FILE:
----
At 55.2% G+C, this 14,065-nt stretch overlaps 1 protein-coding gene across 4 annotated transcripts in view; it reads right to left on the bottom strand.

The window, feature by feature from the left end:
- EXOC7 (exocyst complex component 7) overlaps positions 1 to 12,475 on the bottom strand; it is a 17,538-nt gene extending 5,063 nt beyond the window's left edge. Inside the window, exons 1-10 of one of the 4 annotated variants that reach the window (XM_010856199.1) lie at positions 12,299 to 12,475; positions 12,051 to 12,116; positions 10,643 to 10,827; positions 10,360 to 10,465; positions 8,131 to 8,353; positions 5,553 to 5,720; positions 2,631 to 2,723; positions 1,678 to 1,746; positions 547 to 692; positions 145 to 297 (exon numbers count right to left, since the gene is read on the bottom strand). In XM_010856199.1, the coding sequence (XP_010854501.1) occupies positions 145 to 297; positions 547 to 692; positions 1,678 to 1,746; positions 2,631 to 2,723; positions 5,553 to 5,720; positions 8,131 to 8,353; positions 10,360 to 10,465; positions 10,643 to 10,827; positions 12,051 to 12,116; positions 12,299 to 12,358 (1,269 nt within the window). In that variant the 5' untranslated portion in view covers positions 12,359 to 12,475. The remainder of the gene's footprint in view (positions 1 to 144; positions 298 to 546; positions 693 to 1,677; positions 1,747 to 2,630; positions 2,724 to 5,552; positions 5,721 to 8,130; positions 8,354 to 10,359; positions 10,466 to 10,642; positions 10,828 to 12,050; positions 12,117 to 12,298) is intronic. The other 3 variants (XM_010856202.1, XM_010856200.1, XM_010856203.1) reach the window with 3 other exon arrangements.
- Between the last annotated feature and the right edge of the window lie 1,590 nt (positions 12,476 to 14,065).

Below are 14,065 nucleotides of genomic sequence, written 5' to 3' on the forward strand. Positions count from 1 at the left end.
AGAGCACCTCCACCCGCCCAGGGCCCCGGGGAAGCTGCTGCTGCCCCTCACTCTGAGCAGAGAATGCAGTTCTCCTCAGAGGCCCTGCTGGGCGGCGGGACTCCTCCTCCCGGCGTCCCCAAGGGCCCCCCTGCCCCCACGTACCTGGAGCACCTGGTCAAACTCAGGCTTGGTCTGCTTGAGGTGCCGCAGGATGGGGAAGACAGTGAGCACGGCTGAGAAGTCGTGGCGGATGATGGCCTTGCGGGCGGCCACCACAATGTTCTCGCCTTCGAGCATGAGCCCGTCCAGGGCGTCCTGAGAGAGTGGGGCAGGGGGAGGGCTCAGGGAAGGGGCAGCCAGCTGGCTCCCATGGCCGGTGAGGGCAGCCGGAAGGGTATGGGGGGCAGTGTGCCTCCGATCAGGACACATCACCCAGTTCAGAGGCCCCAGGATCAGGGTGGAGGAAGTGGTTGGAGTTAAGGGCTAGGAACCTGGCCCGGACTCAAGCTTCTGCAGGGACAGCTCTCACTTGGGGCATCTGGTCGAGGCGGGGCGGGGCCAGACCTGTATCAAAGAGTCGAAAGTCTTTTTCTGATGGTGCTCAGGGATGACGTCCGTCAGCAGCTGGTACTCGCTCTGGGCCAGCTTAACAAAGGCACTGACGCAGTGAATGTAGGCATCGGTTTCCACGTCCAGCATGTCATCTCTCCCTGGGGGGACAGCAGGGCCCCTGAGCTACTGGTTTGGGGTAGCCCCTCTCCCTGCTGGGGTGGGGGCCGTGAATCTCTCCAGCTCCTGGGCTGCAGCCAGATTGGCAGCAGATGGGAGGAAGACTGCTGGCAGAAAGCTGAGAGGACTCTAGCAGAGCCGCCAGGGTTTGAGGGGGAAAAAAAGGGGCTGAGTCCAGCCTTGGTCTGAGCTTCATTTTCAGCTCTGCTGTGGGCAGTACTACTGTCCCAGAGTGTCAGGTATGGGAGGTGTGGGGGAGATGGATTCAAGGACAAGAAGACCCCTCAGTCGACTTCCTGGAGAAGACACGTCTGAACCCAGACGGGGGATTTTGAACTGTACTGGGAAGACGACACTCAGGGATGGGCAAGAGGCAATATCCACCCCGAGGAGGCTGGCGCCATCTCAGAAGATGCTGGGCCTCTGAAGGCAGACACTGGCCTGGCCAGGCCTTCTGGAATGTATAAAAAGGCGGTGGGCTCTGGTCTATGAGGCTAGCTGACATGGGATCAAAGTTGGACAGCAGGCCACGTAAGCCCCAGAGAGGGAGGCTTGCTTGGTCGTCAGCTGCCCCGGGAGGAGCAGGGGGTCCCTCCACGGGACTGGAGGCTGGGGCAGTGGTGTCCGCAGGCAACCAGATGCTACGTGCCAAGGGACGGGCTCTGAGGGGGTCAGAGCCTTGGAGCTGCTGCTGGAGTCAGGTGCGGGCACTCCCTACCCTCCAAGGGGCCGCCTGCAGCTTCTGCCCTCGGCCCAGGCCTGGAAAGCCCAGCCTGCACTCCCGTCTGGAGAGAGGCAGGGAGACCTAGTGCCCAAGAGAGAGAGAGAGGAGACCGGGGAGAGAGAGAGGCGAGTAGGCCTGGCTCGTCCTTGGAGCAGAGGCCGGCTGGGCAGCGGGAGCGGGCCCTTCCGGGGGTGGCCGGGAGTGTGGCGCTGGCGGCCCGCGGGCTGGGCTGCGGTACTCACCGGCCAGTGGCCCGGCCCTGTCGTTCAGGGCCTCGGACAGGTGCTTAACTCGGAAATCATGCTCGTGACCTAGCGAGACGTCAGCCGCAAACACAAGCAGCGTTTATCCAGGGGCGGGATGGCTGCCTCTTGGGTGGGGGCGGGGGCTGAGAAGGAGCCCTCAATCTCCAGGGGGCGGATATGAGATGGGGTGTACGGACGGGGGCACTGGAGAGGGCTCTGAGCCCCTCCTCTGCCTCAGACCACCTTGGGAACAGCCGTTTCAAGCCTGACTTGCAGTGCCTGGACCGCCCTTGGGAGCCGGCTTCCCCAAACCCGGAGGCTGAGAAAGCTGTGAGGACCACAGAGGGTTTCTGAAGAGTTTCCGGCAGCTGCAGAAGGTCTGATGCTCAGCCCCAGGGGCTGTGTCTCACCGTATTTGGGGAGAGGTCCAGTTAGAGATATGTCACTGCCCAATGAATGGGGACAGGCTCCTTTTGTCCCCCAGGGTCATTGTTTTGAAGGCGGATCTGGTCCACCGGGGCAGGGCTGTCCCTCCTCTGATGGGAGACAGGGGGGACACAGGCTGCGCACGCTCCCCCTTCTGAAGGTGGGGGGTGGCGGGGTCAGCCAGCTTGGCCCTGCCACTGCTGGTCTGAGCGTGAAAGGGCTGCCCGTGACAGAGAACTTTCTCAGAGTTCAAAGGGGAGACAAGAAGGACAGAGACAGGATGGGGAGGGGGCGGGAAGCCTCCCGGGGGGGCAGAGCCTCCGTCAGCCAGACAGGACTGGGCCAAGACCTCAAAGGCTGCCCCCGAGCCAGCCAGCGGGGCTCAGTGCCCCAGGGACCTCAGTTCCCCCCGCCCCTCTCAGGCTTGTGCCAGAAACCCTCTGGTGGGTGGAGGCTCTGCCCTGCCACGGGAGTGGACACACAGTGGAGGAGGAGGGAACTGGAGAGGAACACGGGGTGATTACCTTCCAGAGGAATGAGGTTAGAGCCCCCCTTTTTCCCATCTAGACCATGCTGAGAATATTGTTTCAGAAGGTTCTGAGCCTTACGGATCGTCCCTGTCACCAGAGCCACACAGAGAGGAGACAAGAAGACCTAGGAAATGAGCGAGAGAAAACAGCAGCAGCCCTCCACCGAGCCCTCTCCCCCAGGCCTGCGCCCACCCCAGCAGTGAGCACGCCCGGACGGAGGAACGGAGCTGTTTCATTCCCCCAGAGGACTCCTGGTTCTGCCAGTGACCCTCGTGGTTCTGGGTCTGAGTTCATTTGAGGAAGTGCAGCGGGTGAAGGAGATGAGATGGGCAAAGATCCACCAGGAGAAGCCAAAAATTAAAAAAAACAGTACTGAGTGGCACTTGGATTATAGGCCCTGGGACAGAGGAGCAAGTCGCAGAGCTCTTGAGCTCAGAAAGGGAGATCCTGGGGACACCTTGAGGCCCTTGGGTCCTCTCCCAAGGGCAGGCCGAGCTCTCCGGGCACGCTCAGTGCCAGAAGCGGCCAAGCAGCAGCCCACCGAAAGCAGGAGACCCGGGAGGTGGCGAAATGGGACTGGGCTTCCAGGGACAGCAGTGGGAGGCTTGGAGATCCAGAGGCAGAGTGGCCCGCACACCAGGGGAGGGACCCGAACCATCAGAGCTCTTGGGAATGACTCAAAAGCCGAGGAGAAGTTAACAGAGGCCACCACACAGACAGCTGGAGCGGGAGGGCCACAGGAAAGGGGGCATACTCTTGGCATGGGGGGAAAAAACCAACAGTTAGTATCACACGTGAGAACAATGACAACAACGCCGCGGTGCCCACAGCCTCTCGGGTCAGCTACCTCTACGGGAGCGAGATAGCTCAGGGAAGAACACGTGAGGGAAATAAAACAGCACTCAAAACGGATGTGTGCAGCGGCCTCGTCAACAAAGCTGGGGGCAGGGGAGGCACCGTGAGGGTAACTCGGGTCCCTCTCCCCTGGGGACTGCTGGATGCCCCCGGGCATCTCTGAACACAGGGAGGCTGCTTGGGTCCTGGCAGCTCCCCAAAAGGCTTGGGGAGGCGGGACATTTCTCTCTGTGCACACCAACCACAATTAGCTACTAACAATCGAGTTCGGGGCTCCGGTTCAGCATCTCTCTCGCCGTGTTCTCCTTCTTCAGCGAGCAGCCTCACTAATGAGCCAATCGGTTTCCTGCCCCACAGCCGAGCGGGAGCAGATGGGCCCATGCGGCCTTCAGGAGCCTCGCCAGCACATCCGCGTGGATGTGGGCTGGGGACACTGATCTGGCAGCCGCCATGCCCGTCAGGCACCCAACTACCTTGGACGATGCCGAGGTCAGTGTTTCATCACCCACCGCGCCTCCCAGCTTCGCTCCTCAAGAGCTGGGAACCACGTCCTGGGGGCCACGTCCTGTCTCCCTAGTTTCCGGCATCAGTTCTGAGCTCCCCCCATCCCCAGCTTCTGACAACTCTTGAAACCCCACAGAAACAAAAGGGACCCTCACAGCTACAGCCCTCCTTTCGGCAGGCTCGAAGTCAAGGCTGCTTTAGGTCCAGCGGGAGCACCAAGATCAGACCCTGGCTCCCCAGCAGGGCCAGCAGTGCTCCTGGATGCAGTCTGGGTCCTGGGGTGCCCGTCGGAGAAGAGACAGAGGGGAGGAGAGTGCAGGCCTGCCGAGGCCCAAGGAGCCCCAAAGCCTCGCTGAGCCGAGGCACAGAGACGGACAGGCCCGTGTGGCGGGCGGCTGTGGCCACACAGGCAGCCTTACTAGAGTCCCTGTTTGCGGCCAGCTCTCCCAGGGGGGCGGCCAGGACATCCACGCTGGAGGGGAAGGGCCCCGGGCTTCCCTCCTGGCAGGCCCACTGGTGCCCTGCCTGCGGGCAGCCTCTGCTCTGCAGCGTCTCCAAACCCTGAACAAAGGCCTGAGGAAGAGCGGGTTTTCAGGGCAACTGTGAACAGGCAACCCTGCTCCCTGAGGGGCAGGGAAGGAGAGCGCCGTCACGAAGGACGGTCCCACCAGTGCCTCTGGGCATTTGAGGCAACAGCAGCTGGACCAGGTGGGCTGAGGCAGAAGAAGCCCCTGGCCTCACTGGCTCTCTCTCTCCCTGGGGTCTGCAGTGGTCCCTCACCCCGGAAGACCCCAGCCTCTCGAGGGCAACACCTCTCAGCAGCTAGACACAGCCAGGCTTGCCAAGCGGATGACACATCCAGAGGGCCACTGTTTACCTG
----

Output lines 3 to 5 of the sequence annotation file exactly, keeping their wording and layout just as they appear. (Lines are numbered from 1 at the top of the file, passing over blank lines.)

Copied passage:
- EXOC7 (exocyst complex component 7) overlaps positions 1 to 12,475 on the bottom strand; it is a 17,538-nt gene extending 5,063 nt beyond the window's left edge. Inside the window, exons 1-10 of one of the 4 annotated variants that reach the window (XM_010856199.1) lie at positions 12,299 to 12,475; positions 12,051 to 12,116; positions 10,643 to 10,827; positions 10,360 to 10,465; positions 8,131 to 8,353; positions 5,553 to 5,720; positions 2,631 to 2,723; positions 1,678 to 1,746; positions 547 to 692; positions 145 to 297 (exon numbers count right to left, since the gene is read on the bottom strand). In XM_010856199.1, the coding sequence (XP_010854501.1) occupies positions 145 to 297; positions 547 to 692; positions 1,678 to 1,746; positions 2,631 to 2,723; positions 5,553 to 5,720; positions 8,131 to 8,353; positions 10,360 to 10,465; positions 10,643 to 10,827; positions 12,051 to 12,116; positions 12,299 to 12,358 (1,269 nt within the window). In that variant the 5' untranslated portion in view covers positions 12,359 to 12,475. The remainder of the gene's footprint in view (positions 1 to 144; positions 298 to 546; positions 693 to 1,677; positions 1,747 to 2,630; positions 2,724 to 5,552; positions 5,721 to 8,130; positions 8,354 to 10,359; positions 10,466 to 10,642; positions 10,828 to 12,050; positions 12,117 to 12,298) is intronic. The other 3 variants (XM_010856202.1, XM_010856200.1, XM_010856203.1) reach the window with 3 other exon arrangements.
- Between the last annotated feature and the right edge of the window lie 1,590 nt (positions 12,476 to 14,065).

Below are 14,065 nucleotides of genomic sequence, written 5' to 3' on the forward strand. Positions count from 1 at the left end.